Canadian Business & Development Corp

December 20, 2013 14:49 ET

Cash Crops From Caribbean Agricultural Industry Show Potential of Lucrative 2014 for Domestic and International Supply Chains

MONTREAL, QUEBEC--(Marketwired - Dec. 20, 2013) - The Caribbean has experienced slow trading activity and growth in export goods since the various economic matters with its several international trading partners in North America and Europe. Signs of changes in 2014 hold strong due to recent co-operations, partnerships, and government approvals for new solutions on global trading commerce for mega-cash crop within designated districts or trade zones, in addition to deregulations that would legalize the growing and selling of marijuana are in talks, active or pending government approvals for medical, scientific, and recreational purposes in particular parts of Europe and the Caribbean.

Earlier this month, the island nation of Jamaica announced the opening of the first medical marijuana company, MediCanja. Legalised use of marijuana in Jamaica has been in a long time coming, contrary to its past reputation as the leading Caribbean supplier of illegal marijuana to the United States.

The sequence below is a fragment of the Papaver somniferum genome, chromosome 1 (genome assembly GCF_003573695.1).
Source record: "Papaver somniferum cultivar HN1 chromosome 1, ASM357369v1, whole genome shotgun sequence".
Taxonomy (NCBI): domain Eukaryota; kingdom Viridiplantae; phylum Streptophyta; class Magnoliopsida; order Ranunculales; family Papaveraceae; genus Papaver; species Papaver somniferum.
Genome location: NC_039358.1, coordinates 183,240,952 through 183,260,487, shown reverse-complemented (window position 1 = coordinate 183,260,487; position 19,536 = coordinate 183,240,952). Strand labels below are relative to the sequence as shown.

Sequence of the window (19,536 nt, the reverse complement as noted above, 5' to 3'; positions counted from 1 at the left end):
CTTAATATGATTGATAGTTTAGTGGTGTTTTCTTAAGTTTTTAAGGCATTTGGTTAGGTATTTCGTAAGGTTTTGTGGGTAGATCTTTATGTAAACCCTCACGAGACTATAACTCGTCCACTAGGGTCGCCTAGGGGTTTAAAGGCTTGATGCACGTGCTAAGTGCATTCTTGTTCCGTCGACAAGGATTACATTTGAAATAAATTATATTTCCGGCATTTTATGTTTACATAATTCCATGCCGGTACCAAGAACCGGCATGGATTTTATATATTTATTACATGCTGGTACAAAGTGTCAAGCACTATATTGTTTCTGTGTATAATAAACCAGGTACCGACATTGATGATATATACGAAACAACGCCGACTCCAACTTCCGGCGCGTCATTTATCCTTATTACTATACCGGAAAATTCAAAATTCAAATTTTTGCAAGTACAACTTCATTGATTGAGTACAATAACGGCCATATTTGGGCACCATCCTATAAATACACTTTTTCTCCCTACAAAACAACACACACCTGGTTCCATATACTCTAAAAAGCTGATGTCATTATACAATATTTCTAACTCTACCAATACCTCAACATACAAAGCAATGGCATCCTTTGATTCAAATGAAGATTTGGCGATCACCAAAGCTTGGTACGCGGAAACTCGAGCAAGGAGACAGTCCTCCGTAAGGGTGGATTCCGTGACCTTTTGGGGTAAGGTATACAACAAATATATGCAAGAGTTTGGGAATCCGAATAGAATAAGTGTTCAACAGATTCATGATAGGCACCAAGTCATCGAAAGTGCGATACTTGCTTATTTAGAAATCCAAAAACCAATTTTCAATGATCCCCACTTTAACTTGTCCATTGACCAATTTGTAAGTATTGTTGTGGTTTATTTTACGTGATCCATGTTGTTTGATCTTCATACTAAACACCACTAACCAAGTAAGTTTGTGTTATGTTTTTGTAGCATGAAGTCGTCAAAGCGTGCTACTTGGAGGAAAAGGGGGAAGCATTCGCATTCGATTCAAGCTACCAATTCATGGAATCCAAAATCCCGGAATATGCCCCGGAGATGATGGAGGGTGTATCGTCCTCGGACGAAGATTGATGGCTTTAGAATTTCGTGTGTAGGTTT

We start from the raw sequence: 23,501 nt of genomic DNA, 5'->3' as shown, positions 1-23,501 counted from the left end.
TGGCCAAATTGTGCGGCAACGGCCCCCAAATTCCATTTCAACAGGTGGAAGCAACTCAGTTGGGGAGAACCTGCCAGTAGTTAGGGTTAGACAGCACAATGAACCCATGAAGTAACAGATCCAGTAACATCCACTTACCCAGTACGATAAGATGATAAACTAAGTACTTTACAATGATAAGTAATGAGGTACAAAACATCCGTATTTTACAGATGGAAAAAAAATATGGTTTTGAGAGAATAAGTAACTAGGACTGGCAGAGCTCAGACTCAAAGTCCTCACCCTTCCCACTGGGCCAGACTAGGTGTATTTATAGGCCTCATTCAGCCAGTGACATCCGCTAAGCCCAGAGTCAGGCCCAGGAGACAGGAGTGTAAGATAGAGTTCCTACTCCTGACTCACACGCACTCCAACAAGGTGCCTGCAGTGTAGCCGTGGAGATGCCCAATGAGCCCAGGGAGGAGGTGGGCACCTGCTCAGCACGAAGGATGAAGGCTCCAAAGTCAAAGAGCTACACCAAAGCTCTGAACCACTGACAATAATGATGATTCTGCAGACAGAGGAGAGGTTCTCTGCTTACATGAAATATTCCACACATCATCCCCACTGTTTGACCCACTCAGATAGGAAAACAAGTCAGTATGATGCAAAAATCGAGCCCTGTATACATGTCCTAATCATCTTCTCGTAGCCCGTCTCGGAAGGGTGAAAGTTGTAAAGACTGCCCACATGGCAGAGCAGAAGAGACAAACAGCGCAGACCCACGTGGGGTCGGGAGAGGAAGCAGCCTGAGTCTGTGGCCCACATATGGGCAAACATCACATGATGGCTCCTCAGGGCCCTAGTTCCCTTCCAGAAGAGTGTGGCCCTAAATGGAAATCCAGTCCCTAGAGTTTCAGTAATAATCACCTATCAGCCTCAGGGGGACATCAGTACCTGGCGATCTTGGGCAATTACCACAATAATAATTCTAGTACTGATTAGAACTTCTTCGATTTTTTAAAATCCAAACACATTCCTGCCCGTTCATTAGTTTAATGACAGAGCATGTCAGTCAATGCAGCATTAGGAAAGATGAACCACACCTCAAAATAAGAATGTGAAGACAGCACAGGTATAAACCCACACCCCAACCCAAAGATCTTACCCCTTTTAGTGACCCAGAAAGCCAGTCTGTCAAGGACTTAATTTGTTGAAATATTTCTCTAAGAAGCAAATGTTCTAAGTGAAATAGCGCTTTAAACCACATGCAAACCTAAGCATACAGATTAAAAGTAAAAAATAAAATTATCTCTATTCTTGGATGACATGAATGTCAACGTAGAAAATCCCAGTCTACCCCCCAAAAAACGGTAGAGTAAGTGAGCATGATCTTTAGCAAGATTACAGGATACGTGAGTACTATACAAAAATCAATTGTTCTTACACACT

Jamaica government recently witnessed and approved the partnership between non-governmental organisations and affiliated private sectors, collectively operating as a civil society organisation to establish programmes that support humanity, education, social and economic development, including the eight primary causes known as the Millennium Development Goals of the United Nations.

Netherlands remains active in the green industry, with hundreds of coffee shops that legally sell small amounts of marijuana for recreational purposes and attract over 15 million tourists per year. Germany, neighbour of Netherlands has voted to open the first cannabis cafe in Berlin due to the majority vote by Friedrichshain-Kreuzberg council, in hopes to decrease drug related crimes, according to recent report from the Sueddeutsche Zeitung daily.

A few member states in the West Indies and Eastern Europe are in talks of similar plans, as Jamaica and Germany for legalisation of cannabis for medical or other purposes, which shall hopefully create more agricultural jobs for locals and cease trafficking and sell of illegal marijuana and other harmful drugs. The pending plans in other countries raise more pros than cons from what activists are saying, due to the dire need for new farming job opportunities in developing nations, as Haiti, who has made public announcement from the Ministry of the Natural Resources, Agriculture, and Rural Development in November to work with NGOs, as NMCMCIC, ECCO2 Haiti and AHDSEE to increase agricultural trading commerce of gross domestic product and international supply chains for indigenous crops as coffee, sugarcane, and maize (corn).

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